The diamond industry must take action and tackle synthetic diamonds as was done with illicit diamonds through the Kimberly Process, Zimbabwe’s minister of mines and mining development Walter Chidakwa said recently.
Chidakwa told a diamond conference in Windhoek that if African countries, which he said produce 65% of natural diamonds, think synthetic diamonds are a threat, then they must take collective action through a verification process that distinguishes real diamonds from synthetic diamonds.
The issue of synthetic diamonds and the collapsing cutting and polishing factories in southern Africa featured prominently in yesterday’s discussions.
“We need to deal with synthetic diamonds the way we have dealt with illicit diamonds,” said Chidakwa.
Burhan Seber, the MD of Hard Stone Processing, a local cutting and polishing factory, said the cutting industry may be forced to move to synthetics if the government does not provide them enough support.
He said the local diamond-cutting industry was on the brink of collapsing. Seber said the current model where government supplies a certain amount of rough diamonds to factories has failed. He proposed that local factories receive preferential pricing with a 10% discount on local rough diamonds.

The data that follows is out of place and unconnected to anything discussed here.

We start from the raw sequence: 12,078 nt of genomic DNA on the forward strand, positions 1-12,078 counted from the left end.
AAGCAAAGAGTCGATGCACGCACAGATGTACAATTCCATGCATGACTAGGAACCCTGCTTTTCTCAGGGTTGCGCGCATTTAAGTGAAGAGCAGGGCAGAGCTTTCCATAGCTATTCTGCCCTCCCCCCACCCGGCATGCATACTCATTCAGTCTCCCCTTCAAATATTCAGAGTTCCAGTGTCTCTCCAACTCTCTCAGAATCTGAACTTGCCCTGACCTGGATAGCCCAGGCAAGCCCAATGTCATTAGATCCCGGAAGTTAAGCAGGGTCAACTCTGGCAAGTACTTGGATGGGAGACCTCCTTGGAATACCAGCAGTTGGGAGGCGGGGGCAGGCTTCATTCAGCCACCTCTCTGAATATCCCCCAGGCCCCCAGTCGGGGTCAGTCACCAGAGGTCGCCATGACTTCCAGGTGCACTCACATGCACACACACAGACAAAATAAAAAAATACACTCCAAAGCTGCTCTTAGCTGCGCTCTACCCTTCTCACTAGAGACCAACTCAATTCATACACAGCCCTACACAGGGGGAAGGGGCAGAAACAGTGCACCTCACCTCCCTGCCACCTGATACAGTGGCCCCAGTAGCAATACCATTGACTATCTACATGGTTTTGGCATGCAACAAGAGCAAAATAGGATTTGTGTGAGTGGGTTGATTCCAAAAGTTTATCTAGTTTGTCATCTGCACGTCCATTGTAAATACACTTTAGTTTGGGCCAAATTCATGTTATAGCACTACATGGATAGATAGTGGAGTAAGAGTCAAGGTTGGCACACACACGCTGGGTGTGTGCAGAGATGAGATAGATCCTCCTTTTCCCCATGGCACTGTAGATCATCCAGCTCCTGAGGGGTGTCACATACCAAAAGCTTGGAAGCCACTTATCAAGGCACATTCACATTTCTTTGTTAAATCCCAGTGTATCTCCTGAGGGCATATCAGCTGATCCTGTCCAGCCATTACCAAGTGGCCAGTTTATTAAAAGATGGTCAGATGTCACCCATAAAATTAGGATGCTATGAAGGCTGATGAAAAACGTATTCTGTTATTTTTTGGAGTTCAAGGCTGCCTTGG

Under the current system, local factories compete with international sight holders and have no advantage.
“Rough diamond supply alone is not enough for sustainability. Preferential pricing does not mean cost subsidising. Local sight holders must be the sweethearts of the government and De Beers,” he said.
Mines minister Obeth Kandjoze said government policy in the past seemed to favour producers rather than diamond cutters. He said the government will have to protect the needs of both producers and cutting factories because when the factories close it is the government which is left with ‘egg on the face.’
Kandjoze said he would use the pleas from cutting factories in advising Cabinet on the way forward to sustain the industry.